Changing Nature of Work
The nature of work itself is changing, and employers can leverage these changes as they craft strategies to make the most of mature workers. Technology has revolutionized work—from the farm field to the factory to the consultant’s cube to the home office. It has increased productivity and made work less labor intensive. Mass production and uniformity are less the norm now than customized solutions and unique contributions. Dramatic changes in communications technology and the Internet have opened new options for work design, such as telecommuting, virtual teams, and globalization. Work can be redesigned and “modularized,” allowing for more part-time, seasonal, or on-call jobs

Creative employers are finding ways to make these changes work to their advantage. Companies are implementing work options such as job redesign, project assignments, cross-training, job rotations, repositioning to make best use of skills or phased retirement. Deloitte is an example of one employer thinking differently about careers, introducing corporate lattice™, an approach that allows the choice to “dial up,” “dial down,” or move diagonally. This is set up for all employees, but makes particular sense for mature workers.

Flexible scheduling offers real promise. Companies are finding ways to retain older workers and get the most from their skills through compressed work weeks and part-time, on-call, or seasonal positions. Companies are reaching to outside firms to tap the talents of mature workers for short-term assignments, interim leadership or as expert consultants.

A shift in thinking is taking place, and a movement has begun. But more can be done. The June VAN Forum will provide some perspectives on how making the most of the mature workforce is good for business and, hopefully, generate ideas to do more.

Making the most of the mature workforce really is “good for business” in the broadest sense:

  • It’s good for employers. They continue to get productivity from experienced and educated workers, fill skills gaps, and benefit from the historical perspective and wisdom older workers bring.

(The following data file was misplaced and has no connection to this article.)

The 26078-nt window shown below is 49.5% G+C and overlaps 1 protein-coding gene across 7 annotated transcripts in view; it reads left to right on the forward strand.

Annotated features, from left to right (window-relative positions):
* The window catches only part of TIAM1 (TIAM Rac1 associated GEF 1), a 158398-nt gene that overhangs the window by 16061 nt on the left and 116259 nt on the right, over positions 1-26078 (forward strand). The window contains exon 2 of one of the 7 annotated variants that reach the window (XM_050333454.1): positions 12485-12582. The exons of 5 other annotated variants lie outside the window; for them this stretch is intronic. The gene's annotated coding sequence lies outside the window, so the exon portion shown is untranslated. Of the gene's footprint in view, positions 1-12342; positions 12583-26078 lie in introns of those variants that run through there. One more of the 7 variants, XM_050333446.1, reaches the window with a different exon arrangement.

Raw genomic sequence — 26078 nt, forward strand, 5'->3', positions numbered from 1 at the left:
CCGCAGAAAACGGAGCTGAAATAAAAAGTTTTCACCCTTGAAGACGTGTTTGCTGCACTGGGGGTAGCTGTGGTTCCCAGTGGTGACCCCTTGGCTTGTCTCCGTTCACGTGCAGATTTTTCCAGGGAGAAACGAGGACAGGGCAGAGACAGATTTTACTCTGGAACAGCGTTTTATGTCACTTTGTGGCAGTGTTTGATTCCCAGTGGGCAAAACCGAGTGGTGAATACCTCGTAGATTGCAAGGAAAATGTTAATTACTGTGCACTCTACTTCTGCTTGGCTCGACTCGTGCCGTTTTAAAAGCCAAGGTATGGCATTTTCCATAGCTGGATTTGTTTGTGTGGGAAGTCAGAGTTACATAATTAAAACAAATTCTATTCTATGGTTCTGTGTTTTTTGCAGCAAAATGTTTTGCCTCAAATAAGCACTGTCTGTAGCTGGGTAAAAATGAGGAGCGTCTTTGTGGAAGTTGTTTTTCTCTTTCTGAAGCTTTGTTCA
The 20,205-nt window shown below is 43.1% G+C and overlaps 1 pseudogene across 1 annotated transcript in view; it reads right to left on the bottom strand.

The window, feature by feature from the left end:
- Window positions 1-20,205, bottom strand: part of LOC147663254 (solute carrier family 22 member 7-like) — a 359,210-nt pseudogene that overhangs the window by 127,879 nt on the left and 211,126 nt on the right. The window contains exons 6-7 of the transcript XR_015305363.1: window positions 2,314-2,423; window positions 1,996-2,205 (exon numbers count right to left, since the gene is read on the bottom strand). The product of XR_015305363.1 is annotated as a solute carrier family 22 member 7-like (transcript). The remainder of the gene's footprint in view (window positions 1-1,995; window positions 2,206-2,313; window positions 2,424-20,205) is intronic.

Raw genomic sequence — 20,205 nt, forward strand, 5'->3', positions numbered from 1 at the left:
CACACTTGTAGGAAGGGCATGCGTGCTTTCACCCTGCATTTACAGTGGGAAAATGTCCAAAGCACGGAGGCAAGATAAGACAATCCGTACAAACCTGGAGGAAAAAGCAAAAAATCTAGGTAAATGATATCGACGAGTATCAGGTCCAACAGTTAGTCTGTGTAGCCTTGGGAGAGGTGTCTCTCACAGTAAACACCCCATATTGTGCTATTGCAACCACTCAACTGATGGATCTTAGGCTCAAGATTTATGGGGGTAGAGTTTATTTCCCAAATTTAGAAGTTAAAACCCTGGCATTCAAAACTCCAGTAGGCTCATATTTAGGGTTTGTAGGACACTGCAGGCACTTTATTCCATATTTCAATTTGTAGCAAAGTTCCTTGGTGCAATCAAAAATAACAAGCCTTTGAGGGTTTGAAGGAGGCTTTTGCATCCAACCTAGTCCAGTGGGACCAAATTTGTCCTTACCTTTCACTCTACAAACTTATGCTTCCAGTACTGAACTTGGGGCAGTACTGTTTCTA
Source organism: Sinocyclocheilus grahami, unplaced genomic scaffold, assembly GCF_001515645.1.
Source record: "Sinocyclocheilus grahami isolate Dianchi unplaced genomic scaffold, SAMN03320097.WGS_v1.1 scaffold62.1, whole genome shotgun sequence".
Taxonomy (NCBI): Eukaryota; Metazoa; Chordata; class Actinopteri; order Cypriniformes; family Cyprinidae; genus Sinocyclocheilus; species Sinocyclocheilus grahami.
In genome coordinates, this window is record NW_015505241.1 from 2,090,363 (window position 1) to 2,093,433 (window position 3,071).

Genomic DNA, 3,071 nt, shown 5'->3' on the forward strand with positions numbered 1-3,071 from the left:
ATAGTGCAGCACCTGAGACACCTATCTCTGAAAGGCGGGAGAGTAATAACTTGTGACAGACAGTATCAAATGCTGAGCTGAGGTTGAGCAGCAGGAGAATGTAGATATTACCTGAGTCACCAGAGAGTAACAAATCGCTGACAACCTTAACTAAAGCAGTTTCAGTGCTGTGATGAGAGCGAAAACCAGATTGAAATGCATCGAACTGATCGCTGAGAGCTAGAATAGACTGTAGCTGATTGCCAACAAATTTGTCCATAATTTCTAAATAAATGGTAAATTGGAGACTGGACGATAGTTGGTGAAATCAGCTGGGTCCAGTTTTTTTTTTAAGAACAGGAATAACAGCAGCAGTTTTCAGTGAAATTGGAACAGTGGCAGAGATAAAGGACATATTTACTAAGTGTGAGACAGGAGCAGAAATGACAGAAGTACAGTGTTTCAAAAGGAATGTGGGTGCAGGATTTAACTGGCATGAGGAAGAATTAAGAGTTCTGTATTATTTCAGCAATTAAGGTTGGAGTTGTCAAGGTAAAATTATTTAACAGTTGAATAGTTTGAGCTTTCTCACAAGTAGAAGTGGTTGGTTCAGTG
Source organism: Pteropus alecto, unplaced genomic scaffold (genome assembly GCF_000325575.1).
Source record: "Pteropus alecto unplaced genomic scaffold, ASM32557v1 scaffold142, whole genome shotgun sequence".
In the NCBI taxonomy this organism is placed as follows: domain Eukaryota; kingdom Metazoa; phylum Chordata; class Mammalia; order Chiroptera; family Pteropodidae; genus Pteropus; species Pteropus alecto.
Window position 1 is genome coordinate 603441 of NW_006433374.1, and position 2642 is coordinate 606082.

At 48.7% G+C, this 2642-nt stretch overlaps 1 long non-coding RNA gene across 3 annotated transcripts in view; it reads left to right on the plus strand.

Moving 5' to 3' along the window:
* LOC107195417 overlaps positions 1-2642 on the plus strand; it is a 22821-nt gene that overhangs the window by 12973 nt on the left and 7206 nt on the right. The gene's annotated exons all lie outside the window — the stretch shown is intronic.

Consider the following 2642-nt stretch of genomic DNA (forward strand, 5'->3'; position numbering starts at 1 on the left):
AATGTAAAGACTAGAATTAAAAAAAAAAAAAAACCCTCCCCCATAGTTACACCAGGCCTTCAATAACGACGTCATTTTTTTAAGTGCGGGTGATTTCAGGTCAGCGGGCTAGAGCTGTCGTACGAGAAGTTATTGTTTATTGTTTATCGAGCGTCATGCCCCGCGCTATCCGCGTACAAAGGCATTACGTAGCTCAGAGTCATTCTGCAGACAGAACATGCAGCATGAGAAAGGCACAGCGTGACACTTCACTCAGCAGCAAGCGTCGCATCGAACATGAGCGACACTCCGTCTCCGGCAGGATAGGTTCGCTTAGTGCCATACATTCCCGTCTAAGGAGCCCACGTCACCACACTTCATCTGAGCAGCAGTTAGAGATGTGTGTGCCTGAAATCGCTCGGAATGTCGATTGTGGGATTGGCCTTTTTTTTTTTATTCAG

• It’s good for employees. They gain financially by delaying drawing on Social Security and pensions and by boosting retirement income through savings. In addition, those who keep working are likely to be healthier and have a source of social connection.
  • It’s good for government. Having mature workers working longer reduces Social Security payouts, generates tax contributions, and may reduce public health care expenditures.
  • It’s good for society. Active, engaged mature workers contribute to the local economy, create new enterprises, and make a positive impact on the community.

Additional Resources About Work and Older Adults

Just Add Seasoning: A Business Case for Tapping Mature Talent (pdf)
CAEL, February 2012

Older Workers: Opportunities and Challenges
Urban Institute, Richard W. Johnson, July 2010

Myths and Realities about Working Longer
Working Longer: The Solution to the Retirement Income Challenge

Alicia H. Munnell and Steven Sass
Munnell and Sass are authors of Working Longer: The Solution to the Retirement Income Challenge published by the Brookings Institution Press.

12 Benefits of Hiring Older Workers
Looking for dedicated, focused, loyal employees? Your search is over.
www.entrepreneur.com, September 20, 2006